Payroll is often seen as merely a processing function. Christelle Helling, Executive Committee Member at the South African Payroll Association (SAPA), says payroll affects every aspect of the business, from the morale of its employees to its reputation.
Boost employee morale
Helling says people come to work for their salaries and inconsistent or late salary payments not only affects their livelihood but has a ripple effect on morale at the workplace.
“If payroll misses one of its deadlines, it could mean that staff don’t have funeral cover, medical aid, or a contribution towards a medical fund that they’re relying on for their old age. This has a drastic and immediate impact on the morale of staff and it’s a responsibility that rests solely on payroll’s shoulders,” says Helling.
A watchdog for businesses
The payroll department is the watchdog of the company. Payroll professionals are the ones who must continuously stay up to date with tax and legislation changes as well as ensure that these changes are implemented throughout the business.
“Whether a change in policy or legislation results in a benefit percentage change or behind-the-scenes administrative compliance changes, payroll needs to lead the way with change management for the rest of the business. Payroll needs to align itself with Human Resources’, the business’ and the government’s requirements to make sure everyone sticks to the rules,” says Helling.
Spearhead the uptake of technology
The payroll departments of industry-leading companies are often the first to adopt digital tools such as new ticketing systems or moving to centralised shared services.
“My payroll department launched a ticketing system that enables employees to launch queries and ask for assistance on the fly from their mobile phones. We’ve also automated reporting to free up resources and we use business analytics to drive decision-making. As the people who report on the bottom line, other departments look to payroll to take the lead when it comes to implementing future-focused processes and systems,” says Helling.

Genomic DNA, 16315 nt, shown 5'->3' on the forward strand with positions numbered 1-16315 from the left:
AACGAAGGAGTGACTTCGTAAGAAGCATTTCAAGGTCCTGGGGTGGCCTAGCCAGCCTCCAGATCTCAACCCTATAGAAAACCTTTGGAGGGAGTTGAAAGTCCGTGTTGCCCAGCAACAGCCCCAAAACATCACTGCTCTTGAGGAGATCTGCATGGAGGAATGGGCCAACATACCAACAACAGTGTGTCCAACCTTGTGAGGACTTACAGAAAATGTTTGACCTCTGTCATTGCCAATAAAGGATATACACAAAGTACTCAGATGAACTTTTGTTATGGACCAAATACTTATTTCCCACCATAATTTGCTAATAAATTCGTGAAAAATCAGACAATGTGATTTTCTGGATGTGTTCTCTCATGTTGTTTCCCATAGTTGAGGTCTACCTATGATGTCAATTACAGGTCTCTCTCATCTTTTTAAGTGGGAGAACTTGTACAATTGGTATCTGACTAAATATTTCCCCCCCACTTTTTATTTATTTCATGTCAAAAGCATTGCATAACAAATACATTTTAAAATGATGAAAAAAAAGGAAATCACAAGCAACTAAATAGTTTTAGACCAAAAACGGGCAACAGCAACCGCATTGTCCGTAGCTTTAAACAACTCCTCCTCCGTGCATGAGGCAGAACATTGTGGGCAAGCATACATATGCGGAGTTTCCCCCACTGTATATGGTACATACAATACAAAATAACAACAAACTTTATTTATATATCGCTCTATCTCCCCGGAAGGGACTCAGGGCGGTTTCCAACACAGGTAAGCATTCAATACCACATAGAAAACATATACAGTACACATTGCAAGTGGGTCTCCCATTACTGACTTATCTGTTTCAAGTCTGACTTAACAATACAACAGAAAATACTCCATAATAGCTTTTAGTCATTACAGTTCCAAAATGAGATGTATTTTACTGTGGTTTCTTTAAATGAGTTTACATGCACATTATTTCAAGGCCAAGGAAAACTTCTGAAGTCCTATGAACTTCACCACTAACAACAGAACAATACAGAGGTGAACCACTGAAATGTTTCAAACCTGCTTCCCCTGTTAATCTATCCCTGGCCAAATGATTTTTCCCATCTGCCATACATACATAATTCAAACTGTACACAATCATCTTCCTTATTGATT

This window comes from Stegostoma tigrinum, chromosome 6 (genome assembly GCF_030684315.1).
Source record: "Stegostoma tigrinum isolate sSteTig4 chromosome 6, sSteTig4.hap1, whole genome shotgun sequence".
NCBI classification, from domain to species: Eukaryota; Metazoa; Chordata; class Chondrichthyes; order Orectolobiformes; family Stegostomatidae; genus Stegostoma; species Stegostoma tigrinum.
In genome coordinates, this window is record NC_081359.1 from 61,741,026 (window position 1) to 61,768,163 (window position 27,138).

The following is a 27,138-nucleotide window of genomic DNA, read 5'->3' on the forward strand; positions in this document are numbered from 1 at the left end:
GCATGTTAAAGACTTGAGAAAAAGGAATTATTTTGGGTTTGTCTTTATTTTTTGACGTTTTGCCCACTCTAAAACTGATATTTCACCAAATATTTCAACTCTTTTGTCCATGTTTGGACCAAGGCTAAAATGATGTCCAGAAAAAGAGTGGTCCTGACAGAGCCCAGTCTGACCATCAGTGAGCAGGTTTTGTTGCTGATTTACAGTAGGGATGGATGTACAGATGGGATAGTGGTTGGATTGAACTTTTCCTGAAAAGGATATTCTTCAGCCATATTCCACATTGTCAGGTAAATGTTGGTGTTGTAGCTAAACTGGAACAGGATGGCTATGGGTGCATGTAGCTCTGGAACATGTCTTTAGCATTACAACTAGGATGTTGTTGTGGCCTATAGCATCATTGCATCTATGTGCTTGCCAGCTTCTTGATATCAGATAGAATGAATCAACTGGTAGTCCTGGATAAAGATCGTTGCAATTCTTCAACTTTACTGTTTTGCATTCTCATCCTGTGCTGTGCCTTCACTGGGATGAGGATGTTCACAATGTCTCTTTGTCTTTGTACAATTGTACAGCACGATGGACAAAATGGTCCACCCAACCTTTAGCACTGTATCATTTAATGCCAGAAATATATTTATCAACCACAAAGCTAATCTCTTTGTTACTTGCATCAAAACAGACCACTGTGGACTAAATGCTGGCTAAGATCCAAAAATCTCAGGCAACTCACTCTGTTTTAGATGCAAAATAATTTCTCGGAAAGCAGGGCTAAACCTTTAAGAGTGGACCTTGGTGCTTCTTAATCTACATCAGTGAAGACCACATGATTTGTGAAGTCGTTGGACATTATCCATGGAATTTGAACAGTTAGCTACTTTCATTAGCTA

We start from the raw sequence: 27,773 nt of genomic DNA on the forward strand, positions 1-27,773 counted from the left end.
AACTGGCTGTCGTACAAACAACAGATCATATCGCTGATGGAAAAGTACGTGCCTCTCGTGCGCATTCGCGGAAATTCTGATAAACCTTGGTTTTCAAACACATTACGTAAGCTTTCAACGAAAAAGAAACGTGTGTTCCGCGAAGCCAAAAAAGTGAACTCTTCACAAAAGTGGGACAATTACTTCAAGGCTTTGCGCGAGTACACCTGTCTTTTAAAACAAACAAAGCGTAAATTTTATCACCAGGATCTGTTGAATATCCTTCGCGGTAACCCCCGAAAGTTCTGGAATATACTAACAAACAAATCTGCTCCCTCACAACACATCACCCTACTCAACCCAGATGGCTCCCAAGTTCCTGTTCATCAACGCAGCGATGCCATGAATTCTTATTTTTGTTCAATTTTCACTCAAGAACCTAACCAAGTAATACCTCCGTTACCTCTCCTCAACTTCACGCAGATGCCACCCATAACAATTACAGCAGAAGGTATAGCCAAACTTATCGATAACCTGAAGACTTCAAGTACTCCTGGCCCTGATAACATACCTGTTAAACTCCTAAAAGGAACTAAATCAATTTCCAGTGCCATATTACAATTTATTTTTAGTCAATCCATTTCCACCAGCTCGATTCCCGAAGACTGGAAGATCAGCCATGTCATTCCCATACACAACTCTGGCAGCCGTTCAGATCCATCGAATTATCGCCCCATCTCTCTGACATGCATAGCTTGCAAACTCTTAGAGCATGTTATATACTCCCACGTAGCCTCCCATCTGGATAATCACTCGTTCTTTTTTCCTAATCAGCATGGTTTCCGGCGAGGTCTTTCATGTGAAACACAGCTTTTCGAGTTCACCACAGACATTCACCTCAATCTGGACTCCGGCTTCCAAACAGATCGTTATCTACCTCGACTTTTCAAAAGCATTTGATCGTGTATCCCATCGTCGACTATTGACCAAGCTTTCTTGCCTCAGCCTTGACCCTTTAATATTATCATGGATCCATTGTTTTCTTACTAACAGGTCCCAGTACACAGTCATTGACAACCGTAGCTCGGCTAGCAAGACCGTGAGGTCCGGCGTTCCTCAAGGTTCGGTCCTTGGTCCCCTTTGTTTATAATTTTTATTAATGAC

A haven for people
People are often worried about approaching a payroll professional with questions about their salaries, benefits or deductions. Being welcoming to questions about the most important aspect of people’s lives – their livelihood – is what makes a good payroll department.
“Knowing a person’s take-home salary isn’t exactly a conversation starter. Payroll professionals know it can be daunting to approach someone with salary-related questions. One of the most important but unseen roles of payroll is to be a friendly, accommodating and empathetic face that welcomes queries. A good payroll professional will reassure a person that their questions are valid and important,” says Helling.
A barometer of the way a company does business
The payroll department is often a very good barometer of how companies treat their employees, says Helling.
“If a company reliably pays employees every month, it says something about how they value their staff. If payroll is disciplined, it will filter into other departments. How a payroll department works tells you a lot about how a company works,” concludes Helling.
MEDIA CONTACT: Rosa-Mari Le Roux, 060 995 6277, firstname.lastname@example.org, www.atthatpoint.co.za
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